Honor Up holds off Syndergaard in thrilling Haynesfield rematch

Sunday, February 17th, 2019

NYRY/Susie Raisherr

By Sarah Mace

Honor Up just managed to keep his nose in front of a rallying Syndergaard in a thrilling finish to the $100,000 Haynesfield Stakes for older New York-breds run at a one-turn mile at Aqueduct Sunday.

This was not the pair’s first meeting. Their one-two finish in the 7-furlong Say Florida Sandy Stakes on January 12, was also a squeaker. In that case Honor Up collared Syndergaard late to score a neck victory. This burgeoning rivalry between these talented older New York-breds is likely to carry on further into the racing season.

The 6-horse field of the Haynesfield contained nearly as many intriguing storylines as runners, including the fact that Honor Up and Syndergaard were both cross-entered in Monday’s Hollie Hughes, a 6-furlong tilt for older New York-breds. Arguably the shorter distance was better suited to both horses, but their trainers, Michelle Nevin and John Terranova respectively, felt that the mile would be fine.

Also, both horses, as it happens, were making their fifth starts following a trainer switch, and thriving in their new barns.

Four-year-old Honor Up (To Honor and Serve) concluded his time with trainer Bill Mott following his 2017 summer campaign. Away for more than a year, he returned last October in Nevin’s care. He shortened up in distance and abandoned any turf experimentation, resulting in three wins and a second in four starts. He was looking for a third straight victory in the Haynesfield.

Five-year-old Syndergaard (Majesticperfection), who is named for Mets pitcher Noah Syndergaard, began his career brilliantly for Todd Pletcher in 2016, falling just a nose short of Practical Joke while finishing second in the Grade 1 Champagne Stakes. That year he also won the Funny Cide Stakes. Failing to replicate that form in three starts at three, then away from competition for a year, he took a couple of races in Terranova’s barn – and a bit better of racing luck – to recover his lost form. Recently he has put together a pair of fine efforts, winning a second-level state-bred allowance in December, and finishing second to Honor Up in the Say Florida Sandy.

To get things started in the Haynesfield, sprinter Stoney Bennett, who was looking to stretch out his speed to a mile for a second time after winning an open allowance win at the same trip on January 12, shot out of his outside post, and took his customary position on the lead, taking the field through opening early splits of 23.45 and 46.11. Longshot Fiery Opal pressed in second, while Syndergaard tucked in behind the leader to pursue in third.

Honor Up, for his part, broke awkwardly and inward. Once he straightened out, he was faced with the task of working his way up into contention in the run up the backstretch. By the approach to the far turn, he had advanced from last into fourth.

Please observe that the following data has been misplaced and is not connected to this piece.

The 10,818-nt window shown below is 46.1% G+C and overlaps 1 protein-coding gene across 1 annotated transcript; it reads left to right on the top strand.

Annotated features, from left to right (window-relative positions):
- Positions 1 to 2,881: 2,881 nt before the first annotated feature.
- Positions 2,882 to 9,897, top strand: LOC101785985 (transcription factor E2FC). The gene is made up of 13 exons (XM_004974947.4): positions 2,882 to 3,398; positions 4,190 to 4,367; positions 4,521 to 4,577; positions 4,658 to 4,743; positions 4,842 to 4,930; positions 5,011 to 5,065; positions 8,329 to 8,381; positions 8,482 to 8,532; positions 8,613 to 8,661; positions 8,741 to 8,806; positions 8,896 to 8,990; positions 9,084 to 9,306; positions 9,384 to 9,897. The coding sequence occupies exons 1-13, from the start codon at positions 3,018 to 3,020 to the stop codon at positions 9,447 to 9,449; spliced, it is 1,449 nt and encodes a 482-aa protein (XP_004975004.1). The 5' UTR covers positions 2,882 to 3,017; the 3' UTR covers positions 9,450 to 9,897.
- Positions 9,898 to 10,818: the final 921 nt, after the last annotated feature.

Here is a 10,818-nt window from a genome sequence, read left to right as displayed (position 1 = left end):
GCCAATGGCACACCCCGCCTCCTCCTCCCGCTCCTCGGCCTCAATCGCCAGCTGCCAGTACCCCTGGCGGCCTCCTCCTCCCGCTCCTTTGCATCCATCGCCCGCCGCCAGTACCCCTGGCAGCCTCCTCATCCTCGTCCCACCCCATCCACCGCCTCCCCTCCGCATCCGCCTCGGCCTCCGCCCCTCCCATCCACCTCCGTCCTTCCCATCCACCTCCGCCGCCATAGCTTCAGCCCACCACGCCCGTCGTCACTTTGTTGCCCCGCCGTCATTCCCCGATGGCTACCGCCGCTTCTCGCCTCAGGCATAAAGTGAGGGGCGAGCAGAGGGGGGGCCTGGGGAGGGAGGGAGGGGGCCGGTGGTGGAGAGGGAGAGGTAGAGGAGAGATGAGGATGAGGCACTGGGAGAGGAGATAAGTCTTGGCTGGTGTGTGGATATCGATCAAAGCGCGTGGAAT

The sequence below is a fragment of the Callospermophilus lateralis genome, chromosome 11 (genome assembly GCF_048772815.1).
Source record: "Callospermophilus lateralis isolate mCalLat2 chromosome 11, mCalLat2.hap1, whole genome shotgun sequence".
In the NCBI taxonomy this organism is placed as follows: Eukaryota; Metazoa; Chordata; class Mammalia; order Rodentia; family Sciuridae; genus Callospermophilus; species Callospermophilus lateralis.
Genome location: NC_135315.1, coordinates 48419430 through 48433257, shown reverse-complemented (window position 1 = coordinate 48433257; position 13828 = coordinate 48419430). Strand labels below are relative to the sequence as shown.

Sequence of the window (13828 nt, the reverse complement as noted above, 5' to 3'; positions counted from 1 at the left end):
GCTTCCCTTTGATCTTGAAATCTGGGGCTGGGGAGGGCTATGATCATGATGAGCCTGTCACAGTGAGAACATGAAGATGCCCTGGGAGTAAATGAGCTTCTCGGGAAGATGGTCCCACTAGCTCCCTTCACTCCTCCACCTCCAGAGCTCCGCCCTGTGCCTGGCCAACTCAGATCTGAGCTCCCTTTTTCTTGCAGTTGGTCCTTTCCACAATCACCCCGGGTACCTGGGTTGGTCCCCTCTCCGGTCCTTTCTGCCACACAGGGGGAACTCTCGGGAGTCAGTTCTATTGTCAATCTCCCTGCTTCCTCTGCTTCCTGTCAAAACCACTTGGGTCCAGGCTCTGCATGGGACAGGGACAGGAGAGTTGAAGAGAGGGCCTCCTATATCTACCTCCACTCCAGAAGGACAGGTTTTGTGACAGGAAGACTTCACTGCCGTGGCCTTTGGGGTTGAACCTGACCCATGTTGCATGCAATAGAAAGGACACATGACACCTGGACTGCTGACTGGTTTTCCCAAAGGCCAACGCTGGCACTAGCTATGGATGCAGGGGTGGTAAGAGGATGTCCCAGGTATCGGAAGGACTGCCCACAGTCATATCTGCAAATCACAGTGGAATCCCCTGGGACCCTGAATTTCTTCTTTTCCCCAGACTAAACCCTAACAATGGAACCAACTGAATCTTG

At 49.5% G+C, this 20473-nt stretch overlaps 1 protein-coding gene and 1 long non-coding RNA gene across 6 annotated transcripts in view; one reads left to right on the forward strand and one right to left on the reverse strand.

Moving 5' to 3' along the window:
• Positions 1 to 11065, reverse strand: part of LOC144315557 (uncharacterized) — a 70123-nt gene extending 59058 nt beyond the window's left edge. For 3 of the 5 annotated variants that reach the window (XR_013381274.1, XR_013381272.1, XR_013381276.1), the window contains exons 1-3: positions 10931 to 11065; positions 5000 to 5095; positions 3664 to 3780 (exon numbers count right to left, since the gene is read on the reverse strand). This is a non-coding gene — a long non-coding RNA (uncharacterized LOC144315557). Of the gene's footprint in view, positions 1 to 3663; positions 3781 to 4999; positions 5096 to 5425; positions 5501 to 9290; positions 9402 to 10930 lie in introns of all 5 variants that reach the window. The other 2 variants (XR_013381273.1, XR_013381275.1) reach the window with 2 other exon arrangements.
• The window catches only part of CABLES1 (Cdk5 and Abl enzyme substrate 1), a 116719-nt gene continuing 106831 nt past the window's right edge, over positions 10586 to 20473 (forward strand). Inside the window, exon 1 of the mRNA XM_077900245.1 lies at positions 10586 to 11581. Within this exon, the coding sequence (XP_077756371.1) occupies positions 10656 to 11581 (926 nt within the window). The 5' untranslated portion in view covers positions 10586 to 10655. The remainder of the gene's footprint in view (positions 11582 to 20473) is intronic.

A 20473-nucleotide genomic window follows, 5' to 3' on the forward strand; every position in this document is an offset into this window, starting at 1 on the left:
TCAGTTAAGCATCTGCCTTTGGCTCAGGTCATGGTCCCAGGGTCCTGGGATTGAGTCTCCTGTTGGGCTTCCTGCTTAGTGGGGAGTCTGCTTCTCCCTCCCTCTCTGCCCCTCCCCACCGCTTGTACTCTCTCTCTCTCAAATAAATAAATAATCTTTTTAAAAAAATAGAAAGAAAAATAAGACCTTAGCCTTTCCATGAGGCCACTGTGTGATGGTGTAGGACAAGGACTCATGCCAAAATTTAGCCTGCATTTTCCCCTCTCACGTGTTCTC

Gaining ground three-wide through bend, Honor Up took over second and confronted Stoney Bennet at the quarter pole. After battling with that tenacious rival in upper stretch, he took over the lead with a furlong to go.

Meanwhile Syndergaard, who had fanned out three-wide for the dash home, found another gear and mounted a serious bid. Despite drifting out in late stretch, he very nearly got the job done, getting on almost even terms with the winner by the wire. When the pair were separated by the photo, Honor Up had his nose in front.

Twisted Tom, who is enjoying a renaissance of his own after moving from Chad Brown to Bill Mott, rallied down the center of the track and finished 1 1/2 lengths back in third. Completing the order of finish were Fiery Opal, Stoney Bennett and 8-year-old Loki’s Vengeance. The final time for the mile over the fast going was 1:37.04. [VIDEO REPLAY]

The finish was so close, neither trainer Michelle Nevin nor jockey Jose Lezcano were sure of the outcome.

Said Nevin, “I thought I was going to pass out. The other horse [Syndergaard] ran a hell of a race to keep coming. That was a close, close race. I thought it was a dead heat for a second.”

Lezcano said, “It was so close. I thought he got me, but as soon as my horse saw the other horse, he dug in, but I didn’t know if he got me on the wire.”

Jockey Rajiv Maragh, who was aboard Syndergaard for the tough beat, added, “[Syndergaard] got a little lost for a second there in the stretch, but that was just a tough way to lose. That’s probably the shortest of margins I’ve ever lost a race by.”

Nevin also commented on Honor Up’s poor start. “We didn’t have the cleanest break and that changed the dynamics of things,” Nevin said. “We would have hoped to break cleanly and be sitting right behind them and relaxed. Instead, we broke awkwardly and had to get back into the race and get position. Maybe [Jose Lezcano] switched him on a little bit too quickly, but he did a hell of a job to keep going to get to the wire.”

Lezcano added, “I think the longer you wait for him, the better for him. I got to the quarter pole, and I said it’s time to go, and the last three-sixteenths, he started to wait a little bit for the other horses. I think the longer you wait for him, the better.”

Bred by Gainesway Thoroughbreds Ltd and foaled at Vivien Malloy’s Edition Farm in Hyde Park, Honor Up is out of Unobstructed View, a Florida-bred daughter of Yes It’s True who was graded stakes-placed and stakes-placed as a juvenile. Of her five winning offspring, Honor Up is her second stakes winner, following in the hoofprints of his Kentucky-bred full brother Blueridge Traveler who has bankrolled $319,000.

Saratoga Seven Racing Partners purchased Honor Up at the 2016 Fasig-Tipton preferred New York yearling sale for $65,000 from the Gainesway consignment. In 15 career starts he has earned $335,513 from six wins, three seconds and a third.



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